The Jury; the most traditional and historically fair arbiter of guilt and innocence is tasked with one of the most daunting tasks imaginable. Has the person facing them been proven guilty to such an extent that twelve of their peers see fit to deprive them of their liberty? In the UK, and across the world, the role of the jury in court proceedings has been gradually whittled down to the most severe cases. Central to our faith in a fair and just criminal justice system is the faith which we have in twelve ordinary citizens to determine the defendant’s fate.
Like their countless predecessors before them, their verdict is in and their verdict is clear. After nine weeks of evidence, the eight men and three women tasked with determining the fate of Ulster and Ireland rugby stars Paddy Jackson and Stuart Olding have deemed them not guilty of the charges of rape and sexual assault they faced.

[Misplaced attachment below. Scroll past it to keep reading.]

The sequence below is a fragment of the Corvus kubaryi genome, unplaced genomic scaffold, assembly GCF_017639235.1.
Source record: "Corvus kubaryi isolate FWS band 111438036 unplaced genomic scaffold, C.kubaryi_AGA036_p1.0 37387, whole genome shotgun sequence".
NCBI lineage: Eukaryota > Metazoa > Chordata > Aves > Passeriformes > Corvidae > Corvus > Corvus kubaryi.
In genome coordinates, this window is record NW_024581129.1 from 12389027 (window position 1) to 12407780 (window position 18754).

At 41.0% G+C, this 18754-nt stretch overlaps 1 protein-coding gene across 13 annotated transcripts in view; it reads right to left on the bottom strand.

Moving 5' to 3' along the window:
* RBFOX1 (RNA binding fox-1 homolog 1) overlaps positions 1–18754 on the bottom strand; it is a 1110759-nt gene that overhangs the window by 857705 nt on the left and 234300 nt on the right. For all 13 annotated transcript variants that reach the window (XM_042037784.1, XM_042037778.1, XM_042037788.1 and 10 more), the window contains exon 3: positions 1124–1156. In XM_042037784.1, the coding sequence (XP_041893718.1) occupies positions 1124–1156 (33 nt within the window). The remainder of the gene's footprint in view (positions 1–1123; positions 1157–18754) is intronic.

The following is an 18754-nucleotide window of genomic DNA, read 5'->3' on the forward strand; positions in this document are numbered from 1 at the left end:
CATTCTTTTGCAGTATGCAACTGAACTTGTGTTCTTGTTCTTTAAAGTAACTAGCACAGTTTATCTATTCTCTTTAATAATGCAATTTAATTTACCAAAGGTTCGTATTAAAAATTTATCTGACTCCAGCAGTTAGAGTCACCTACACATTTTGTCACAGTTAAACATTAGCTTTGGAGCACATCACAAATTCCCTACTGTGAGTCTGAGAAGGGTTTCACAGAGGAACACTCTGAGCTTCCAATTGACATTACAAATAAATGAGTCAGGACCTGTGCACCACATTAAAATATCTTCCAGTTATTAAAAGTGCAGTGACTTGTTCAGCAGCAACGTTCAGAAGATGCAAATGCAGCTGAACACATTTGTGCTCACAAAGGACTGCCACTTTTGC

These three syllables caused both elation to the families of the four defendants, but trauma to those who surround the victim. As the public intrigue subsides following the nine weeks of evidence, and one of the most sensational trials in Northern Ireland concludes, have we just witnessed the Northern Irish version of the famed OJ Simpson trial?
Like the defendants we saw throughout this trial Orenthal James Simpson was a revered sportsman, a decorated American Football player and TV personality. When Mr Simpson’s ex-wife, Nicole Brown Simpson and Ronald Goldman were found brutally murdered at her home, an investigation rapidly established Mr Simpson as the main suspect. With Mr Jackson and Mr Olding sharing this same prestige, it was almost unthinkable that they could be party to such grave charges such as rape and sexual assault. The charges at first seemed impossible, how could athletes held in such high esteem be linked to such a grotesque crime? The context from the outset of the trial was not to determine if they were guilty, but how members of our society of such prestige could be thought to be guilty of such a heinous charge.